“Hell is a teenage girl.” And “Sandbox love never dies” Those are the watch-quotes to go by for the film. The idea is simple: Megan Fox plays the hottest girl in school, who – after inadvertently being turned into a demon by a small beer indie band looking for a shortcut to fame via a sacrifice to the devil, runs gorily roughshod through the boys in school while her nerdy best friend (Amanda Seyfried) tries to figure it all out.
And it’s not scary. Which doesn’t mean it doesn’t succeed in what it’s aiming for. No, my guess is if you’re putting your money down to see this film, then it’s all about Megan Fox. And wisely, Cody and Kusama know that. In fact, it’s so transparent that the boys get a reward practically after every kill. Megan Fox demon eviscerates a boy, Megan Fox hottie is filmed slow-mo skinny dipping. Megan Fox demon has seconds, Megan Fox and Amanda Seyfried have a hot girl-on girl make out session. So, it’s like, “one for you and…one for you.”
The fact is, that while I understand the Megan Fox porn star hotness appeal, I am still fascinated over the ability of the hype and marketing machine’s ability to keep that T&A train operating at full speed. And while JENNIFER’S BODY does have some smarts to go with its smart-ass, ultimately it plays a minor key. And not just in horror-land.
Next up was Joe Dante’s THE HOLE. In 3D. That’s right. A film festival movie in 3D! That’s just all kinds a good, right? Here’s the deal about the 3D thing. Either those 3D glasses are the most expensive things ever to produce or there is technology involved that could bring down a nation. Because, I swear there was so much paranoia involved in giving those things back to the people running the screening that it made me long for the comparative lack of concern the airport security displayed as I flew in to Canada in the first place. “You need to leave the theater to go to the bathroom? Fine, hold on to the box cutter, but give me the 3D glasses.”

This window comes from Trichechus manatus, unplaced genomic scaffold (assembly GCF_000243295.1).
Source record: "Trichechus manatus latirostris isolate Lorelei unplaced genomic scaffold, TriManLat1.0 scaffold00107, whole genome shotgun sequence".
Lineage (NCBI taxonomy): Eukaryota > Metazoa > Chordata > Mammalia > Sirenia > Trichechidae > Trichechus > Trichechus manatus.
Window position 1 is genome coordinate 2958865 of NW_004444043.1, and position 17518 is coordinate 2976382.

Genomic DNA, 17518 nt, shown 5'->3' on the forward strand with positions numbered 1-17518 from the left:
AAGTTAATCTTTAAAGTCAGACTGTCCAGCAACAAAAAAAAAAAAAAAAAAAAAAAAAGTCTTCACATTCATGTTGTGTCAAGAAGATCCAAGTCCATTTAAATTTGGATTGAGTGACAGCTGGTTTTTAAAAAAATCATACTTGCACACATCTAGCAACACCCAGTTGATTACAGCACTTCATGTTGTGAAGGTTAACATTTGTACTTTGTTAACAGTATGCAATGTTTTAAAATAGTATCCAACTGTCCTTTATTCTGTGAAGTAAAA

Anyway, THE HOLE is a story about two brothers that relocate to a new home with their single mom. Upon arriving at the new home, they discover a cute girl living next door and…wait for it….in the basement under their house…wait for it…under an ominously padlocked plank in the floor… A hole.
I’m betting the title gave it a way.
And, of course, the boys, not knowing any better, unlock the padlocks and free the evil force residing inside the seemingly bottomless hole. And since it’s their mess, they – along with that cute girl next door will have to clean it up. Or something bad will happen to them. Which is the appropriate way to describe the stakes because this is a horror film for the kids. A gateway drug, if you will. So scary stuff happens and there are various threats to people. But in a “safe”, un-gory, limited exposure to evil kinda way. The film is so completely aimed at a specific age demographic that Teri Polo (the go-to actress for sexy but safe) is cast as the mom.
And the movie IS amusement park ride fun. The scares come from things like malevolent clown dolls (your kids homework will be a follow up viewing of POLTERGEIST) and those stop-motion walking a crawling spirits (okay, do an assignment on THE RING too), courtesy of your not-so friendly basement dwelling hole.